Chongoni has both red and white painting sites as well as bichrome (red and white) paintings superimposed. These paintings, some of them centuries or more old, are a unique form of cultural heritage which are exclusive to Malawi. This small area, most of which was once forest, contains almost as many rock art sites as have been recorded in the whole of Malawi (Smith 1997). Situated in a landscape of semi-forested granite hills is the Chongoni World Heritage Site at Dedza. So far, 127 rock art sites have been located and recorded in the cluster of gneiss hills, covering an area of 126.6 square kilometers; and some in the nearby hills of Mphunzi, Nthulu, Chingwenembe and the Banda Hills. These sites make up one of the richest concentrations of rock paintings in this part of Africa.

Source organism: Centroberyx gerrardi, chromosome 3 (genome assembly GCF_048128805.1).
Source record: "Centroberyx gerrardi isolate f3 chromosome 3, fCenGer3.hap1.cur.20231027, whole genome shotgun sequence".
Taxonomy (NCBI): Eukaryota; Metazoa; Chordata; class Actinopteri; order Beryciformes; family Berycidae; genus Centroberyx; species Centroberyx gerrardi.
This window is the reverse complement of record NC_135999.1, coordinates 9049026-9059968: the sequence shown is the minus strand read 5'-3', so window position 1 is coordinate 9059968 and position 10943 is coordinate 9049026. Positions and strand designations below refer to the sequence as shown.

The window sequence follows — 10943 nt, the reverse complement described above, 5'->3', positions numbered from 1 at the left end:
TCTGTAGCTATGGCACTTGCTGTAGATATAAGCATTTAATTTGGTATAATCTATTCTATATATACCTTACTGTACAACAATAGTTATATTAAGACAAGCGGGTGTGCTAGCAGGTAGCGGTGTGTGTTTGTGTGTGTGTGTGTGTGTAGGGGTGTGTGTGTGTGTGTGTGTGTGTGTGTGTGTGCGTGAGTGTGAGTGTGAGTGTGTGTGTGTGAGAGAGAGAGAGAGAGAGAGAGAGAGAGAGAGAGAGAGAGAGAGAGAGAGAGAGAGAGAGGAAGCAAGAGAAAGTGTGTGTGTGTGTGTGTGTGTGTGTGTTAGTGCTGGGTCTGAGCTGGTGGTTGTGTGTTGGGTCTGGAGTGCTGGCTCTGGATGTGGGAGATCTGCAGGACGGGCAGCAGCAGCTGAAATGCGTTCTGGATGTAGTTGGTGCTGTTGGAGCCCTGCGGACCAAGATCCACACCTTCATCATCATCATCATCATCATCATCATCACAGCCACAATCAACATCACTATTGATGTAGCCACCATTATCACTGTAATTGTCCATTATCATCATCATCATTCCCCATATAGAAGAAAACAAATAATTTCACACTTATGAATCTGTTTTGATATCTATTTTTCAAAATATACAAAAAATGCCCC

Most sites contain red, schematic designs, some enhanced with white in-fills or tiny white dots, and a few at Namzeze are polychrome (red, yellow and white). These paintings are attributed to Abatwa (Akafula), hunter-gatherers who disappeared in the mid 19th century. All sites contain Late White paintings made by Chewa agriculturalists and used in their rite-of-passage ceremonies. Those painted in flat white (and very rarely in black) by women for chinamwali ceremonies usually depict reptile-like zoomorphs. The other Late White paintings, also painted in flat white and by men for nyau ceremonies, depict animals, mythical animals, people and even motor cars. Paintings also depict spirits and are similar to masks worn in secret dances. Saurian’s figure prominently in the White art.